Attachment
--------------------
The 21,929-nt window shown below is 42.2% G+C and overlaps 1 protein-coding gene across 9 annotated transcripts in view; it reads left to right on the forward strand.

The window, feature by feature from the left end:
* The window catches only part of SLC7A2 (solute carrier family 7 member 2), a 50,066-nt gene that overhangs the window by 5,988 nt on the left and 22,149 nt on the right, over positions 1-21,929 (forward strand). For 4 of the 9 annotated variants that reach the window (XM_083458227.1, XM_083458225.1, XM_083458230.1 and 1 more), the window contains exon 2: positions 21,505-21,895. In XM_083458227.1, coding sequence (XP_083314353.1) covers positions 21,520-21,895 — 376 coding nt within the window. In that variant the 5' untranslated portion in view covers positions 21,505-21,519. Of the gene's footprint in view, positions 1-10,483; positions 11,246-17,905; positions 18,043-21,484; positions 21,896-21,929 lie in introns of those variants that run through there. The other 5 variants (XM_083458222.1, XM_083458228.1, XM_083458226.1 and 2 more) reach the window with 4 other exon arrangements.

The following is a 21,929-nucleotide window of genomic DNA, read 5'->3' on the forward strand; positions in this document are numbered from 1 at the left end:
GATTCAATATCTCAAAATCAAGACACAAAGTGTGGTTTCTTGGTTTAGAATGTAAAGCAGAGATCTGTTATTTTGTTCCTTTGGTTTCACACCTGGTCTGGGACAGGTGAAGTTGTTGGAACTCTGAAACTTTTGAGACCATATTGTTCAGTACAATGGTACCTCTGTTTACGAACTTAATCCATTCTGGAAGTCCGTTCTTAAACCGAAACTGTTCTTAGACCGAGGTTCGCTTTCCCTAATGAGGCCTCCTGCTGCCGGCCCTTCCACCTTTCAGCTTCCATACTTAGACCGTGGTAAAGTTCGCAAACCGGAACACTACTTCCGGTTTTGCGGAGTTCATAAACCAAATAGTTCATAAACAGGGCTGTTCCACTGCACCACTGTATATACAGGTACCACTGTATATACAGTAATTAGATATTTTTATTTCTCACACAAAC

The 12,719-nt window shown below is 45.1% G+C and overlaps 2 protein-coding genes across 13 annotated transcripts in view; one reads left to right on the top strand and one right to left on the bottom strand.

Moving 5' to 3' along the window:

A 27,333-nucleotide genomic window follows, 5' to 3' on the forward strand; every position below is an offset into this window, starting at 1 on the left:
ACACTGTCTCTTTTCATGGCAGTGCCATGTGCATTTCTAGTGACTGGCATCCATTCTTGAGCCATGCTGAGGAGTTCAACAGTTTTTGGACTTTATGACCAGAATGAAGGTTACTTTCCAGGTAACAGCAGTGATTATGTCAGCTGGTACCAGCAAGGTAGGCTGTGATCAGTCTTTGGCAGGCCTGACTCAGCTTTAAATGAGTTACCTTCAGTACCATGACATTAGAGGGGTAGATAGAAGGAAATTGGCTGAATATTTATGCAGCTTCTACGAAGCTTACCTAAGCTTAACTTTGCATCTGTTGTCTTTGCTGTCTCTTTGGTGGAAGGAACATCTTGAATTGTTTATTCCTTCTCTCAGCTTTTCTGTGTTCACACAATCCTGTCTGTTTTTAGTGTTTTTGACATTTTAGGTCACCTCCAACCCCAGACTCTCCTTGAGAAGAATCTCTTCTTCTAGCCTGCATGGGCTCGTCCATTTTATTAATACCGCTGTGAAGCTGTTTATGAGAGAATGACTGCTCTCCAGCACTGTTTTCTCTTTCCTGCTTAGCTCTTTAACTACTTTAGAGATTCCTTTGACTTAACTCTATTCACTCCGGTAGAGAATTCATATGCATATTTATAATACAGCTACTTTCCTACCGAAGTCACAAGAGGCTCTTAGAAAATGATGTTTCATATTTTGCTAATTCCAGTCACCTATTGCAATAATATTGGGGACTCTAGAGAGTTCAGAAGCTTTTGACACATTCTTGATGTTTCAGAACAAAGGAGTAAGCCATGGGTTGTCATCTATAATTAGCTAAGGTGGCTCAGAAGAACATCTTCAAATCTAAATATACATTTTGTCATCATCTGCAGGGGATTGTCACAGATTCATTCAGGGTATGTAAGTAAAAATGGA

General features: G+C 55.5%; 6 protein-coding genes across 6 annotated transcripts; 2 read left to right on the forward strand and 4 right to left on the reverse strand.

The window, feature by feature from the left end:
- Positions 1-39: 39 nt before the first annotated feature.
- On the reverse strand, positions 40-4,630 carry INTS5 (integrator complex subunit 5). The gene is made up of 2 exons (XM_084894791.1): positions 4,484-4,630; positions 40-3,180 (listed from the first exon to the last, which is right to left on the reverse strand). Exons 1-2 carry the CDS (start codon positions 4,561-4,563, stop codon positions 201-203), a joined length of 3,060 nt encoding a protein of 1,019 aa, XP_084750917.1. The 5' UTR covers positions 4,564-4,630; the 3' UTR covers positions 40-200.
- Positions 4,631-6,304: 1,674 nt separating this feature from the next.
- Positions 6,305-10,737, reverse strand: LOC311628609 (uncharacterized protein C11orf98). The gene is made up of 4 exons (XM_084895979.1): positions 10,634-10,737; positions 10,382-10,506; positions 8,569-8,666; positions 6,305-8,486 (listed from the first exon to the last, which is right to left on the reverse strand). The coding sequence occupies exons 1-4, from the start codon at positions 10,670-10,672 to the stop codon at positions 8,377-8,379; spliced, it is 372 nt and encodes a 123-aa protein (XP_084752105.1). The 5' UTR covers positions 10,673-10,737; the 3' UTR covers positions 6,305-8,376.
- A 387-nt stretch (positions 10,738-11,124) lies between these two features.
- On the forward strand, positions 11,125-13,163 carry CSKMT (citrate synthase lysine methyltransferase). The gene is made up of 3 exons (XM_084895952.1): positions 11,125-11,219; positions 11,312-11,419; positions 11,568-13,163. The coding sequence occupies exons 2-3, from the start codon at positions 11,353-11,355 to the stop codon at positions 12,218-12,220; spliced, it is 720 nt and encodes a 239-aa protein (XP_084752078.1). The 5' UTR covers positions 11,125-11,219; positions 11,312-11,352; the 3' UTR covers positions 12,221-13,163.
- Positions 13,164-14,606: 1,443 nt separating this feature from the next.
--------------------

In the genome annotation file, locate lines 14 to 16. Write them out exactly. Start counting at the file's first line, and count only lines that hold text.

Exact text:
- Positions 4,631-6,304: 1,674 nt separating this feature from the next.
- Positions 6,305-10,737, reverse strand: LOC311628609 (uncharacterized protein C11orf98). The gene is made up of 4 exons (XM_084895979.1): positions 10,634-10,737; positions 10,382-10,506; positions 8,569-8,666; positions 6,305-8,486 (listed from the first exon to the last, which is right to left on the reverse strand). The coding sequence occupies exons 1-4, from the start codon at positions 10,670-10,672 to the stop codon at positions 8,377-8,379; spliced, it is 372 nt and encodes a 123-aa protein (XP_084752105.1). The 5' UTR covers positions 10,673-10,737; the 3' UTR covers positions 6,305-8,376.
- A 387-nt stretch (positions 10,738-11,124) lies between these two features.